Quantum technologies for climate change

Climate change presents an existential threat to human societies and the Earth’s ecosystems more generally. Mitigation strategies naturally require solving a wide range of challenging problems in science, engineering, and economics. In this context, rapidly developing quantum technologies in computing, sensing, and communication could become useful tools to diagnose and help mitigate the effects of climate change.

However, the intersection between climate and quantum sciences remains largely unexplored. This preliminary report aims to identify potential high-impact use cases of quantum technologies for climate change with a focus on four main areas: simulating physical systems, combinatorial optimization, sensing, and energy efficiency.

The research was conducted by practitioners from US and Canadian academic institutions, as well as from Intel and quantum computing software provider Zapata. In the report, researchers argue that the advent of large and accurate quantum computers could provide efficient methods to simulate a host of challenging physical systems that are crucial to tackle climate change-related problems in energy, industrial processes, atmospheric science, and other sectors.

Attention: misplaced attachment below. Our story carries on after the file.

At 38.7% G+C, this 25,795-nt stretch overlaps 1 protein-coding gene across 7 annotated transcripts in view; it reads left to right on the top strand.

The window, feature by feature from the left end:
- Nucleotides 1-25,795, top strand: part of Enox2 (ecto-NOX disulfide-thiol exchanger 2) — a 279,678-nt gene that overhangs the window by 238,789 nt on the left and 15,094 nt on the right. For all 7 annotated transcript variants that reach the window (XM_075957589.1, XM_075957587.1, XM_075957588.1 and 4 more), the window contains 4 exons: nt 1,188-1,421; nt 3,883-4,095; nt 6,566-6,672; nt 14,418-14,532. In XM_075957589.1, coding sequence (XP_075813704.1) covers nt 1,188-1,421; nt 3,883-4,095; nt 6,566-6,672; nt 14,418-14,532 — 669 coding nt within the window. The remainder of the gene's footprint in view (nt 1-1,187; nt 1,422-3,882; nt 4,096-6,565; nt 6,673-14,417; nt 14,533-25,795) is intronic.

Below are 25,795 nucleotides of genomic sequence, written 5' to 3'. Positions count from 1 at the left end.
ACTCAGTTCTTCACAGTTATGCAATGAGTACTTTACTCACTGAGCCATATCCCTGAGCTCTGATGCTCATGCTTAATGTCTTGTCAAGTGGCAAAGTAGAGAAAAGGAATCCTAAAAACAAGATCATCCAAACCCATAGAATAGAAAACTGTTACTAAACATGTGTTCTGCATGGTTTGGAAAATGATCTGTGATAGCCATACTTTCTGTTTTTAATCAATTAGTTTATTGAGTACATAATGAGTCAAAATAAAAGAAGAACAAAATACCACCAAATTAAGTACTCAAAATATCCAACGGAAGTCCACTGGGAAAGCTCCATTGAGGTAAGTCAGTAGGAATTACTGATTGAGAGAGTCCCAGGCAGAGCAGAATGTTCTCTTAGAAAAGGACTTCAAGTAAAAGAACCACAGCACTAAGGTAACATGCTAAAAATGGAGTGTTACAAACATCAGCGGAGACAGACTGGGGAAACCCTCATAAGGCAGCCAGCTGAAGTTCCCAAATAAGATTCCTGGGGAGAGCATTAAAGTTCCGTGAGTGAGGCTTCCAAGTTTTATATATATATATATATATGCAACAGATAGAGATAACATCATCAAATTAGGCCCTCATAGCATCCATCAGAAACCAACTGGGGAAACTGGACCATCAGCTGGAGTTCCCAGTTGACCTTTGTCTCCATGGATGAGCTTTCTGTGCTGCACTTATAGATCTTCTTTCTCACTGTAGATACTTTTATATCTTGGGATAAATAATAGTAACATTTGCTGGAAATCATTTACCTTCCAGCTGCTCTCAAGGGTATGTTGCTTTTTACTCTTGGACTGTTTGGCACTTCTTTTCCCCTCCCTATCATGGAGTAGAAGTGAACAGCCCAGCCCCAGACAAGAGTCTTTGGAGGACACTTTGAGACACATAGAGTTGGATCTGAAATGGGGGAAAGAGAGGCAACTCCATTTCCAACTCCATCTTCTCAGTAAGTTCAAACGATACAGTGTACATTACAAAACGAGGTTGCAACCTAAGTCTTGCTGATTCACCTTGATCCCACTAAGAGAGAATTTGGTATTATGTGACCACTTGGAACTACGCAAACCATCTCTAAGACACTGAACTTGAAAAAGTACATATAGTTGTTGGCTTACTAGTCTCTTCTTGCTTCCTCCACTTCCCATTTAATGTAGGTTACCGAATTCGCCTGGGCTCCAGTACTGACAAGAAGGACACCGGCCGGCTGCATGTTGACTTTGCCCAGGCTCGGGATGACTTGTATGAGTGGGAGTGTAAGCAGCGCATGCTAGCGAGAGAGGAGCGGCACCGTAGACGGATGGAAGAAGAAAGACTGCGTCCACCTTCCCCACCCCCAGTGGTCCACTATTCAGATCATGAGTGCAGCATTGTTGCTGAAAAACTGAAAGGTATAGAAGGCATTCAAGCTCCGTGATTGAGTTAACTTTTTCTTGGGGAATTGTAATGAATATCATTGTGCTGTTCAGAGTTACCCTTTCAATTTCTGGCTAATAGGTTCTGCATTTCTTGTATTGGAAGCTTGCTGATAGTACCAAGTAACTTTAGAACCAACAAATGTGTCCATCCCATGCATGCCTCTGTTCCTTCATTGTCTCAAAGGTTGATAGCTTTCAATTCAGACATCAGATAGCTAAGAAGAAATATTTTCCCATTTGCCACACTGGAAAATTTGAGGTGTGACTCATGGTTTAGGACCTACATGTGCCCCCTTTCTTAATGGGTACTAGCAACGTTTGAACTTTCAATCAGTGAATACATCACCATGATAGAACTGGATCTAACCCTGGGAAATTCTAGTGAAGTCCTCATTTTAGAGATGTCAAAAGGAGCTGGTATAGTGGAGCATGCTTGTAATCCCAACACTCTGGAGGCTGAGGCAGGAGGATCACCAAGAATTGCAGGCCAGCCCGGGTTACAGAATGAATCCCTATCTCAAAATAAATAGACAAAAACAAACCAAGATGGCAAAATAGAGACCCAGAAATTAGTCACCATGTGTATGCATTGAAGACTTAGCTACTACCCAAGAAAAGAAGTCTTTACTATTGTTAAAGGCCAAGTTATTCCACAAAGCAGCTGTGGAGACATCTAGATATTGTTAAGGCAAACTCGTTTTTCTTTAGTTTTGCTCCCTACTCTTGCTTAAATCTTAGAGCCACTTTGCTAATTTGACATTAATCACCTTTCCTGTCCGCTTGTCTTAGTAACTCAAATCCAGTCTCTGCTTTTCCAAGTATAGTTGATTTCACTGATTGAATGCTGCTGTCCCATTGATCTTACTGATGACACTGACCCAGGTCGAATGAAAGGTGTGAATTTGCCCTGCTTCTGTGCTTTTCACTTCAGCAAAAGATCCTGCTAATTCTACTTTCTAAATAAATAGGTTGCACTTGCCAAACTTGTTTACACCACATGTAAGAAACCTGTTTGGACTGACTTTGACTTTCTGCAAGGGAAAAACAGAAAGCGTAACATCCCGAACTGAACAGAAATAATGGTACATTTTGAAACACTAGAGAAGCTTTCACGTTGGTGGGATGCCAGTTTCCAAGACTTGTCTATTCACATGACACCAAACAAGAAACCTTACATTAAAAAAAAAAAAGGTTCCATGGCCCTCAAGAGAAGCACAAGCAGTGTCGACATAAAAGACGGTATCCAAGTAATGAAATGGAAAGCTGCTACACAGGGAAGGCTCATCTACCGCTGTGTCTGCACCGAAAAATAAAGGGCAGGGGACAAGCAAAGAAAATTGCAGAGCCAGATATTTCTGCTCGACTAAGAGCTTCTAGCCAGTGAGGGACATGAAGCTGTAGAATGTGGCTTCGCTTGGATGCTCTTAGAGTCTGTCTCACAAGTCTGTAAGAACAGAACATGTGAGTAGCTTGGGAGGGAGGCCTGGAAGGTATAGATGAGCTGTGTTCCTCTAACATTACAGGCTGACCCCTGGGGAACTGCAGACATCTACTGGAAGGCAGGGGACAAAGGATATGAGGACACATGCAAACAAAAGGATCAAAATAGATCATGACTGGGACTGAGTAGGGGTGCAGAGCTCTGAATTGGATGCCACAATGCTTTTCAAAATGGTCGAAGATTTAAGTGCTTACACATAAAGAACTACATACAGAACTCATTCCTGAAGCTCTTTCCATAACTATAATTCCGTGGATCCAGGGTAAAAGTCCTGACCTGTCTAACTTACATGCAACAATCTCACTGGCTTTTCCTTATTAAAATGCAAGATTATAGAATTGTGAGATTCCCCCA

Similarly, quantum approaches to optimization could provide benefits in areas including renewable energy, systems layout, transportation, distribution, and direct climate modeling and mitigation, though their precise advantages over classical computers requires further investigation. More generally, it could be useful to use quantum computers not only for their speed-up in certain use-cases, but for their improved energy efficiency.

Quantum sensors could be relevant for climate mitigation, as they can provide improved sensitivity, selectivity and efficiency gains across a wide variety of application domains. In each case, it is important to continue to identify and analyze specific applications having the greatest possible impact, as well as investigate technological innovations such as improved algorithms and hardware towards enabling their successful implementation as soon as possible.

Promising areas not discussed in this preliminary assessment include quantum machine learning and quantum approaches for solving differential equations, among others. Researchers noted that they are “optimistic that increased dialogue between the quantum and climate science communities will help to further identify useful quantum approaches for climate, as well as critical bottlenecks where quantum technologies could be the most effective.”

“The scope and alarming pace of climate change only serves to underscore the importance and urgency of drawing the promise of advanced technologies closer to climate impact today. Indeed, the ongoing development of quantum technologies is contemporaneous with the adverse effects of a changing climate; we are hopeful the former wins the race,” they wrote.

Read the full paper

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